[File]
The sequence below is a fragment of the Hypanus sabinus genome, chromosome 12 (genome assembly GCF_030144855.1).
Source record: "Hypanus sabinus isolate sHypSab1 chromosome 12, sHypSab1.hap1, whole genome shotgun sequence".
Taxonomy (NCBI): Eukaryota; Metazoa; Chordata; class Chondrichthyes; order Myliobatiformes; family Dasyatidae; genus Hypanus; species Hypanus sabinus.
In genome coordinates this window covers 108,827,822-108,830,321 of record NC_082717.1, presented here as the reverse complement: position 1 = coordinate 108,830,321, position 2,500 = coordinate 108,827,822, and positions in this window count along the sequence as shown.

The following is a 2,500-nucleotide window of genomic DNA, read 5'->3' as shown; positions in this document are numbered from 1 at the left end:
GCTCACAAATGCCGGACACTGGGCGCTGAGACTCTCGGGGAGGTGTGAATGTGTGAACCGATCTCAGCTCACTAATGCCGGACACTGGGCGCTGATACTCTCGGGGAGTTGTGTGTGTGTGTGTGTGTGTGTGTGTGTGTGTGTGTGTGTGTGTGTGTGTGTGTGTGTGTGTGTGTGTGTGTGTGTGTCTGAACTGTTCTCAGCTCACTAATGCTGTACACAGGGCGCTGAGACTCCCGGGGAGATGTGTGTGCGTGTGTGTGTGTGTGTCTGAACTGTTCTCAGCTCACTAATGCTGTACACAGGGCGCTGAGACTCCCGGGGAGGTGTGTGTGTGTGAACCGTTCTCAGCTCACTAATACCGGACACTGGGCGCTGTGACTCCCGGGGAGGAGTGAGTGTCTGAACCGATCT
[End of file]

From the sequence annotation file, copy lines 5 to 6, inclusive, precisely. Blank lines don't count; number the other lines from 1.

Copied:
The following is a 2,500-nucleotide window of genomic DNA, read 5'->3' as shown; positions in this document are numbered from 1 at the left end:
GCTCACAAATGCCGGACACTGGGCGCTGAGACTCTCGGGGAGGTGTGAATGTGTGAACCGATCTCAGCTCACTAATGCCGGACACTGGGCGCTGATACTCTCGGGGAGTTGTGTGTGTGTGTGTGTGTGTGTGTGTGTGTGTGTGTGTGTGTGTGTGTGTGTGTGTGTGTGTGTGTGTGTGTGTGTGTCTGAACTGTTCTCAGCTCACTAATGCTGTACACAGGGCGCTGAGACTCCCGGGGAGATGTGTGTGCGTGTGTGTGTGTGTGTCTGAACTGTTCTCAGCTCACTAATGCTGTACACAGGGCGCTGAGACTCCCGGGGAGGTGTGTGTGTGTGAACCGTTCTCAGCTCACTAATACCGGACACTGGGCGCTGTGACTCCCGGGGAGGAGTGAGTGTCTGAACCGATCT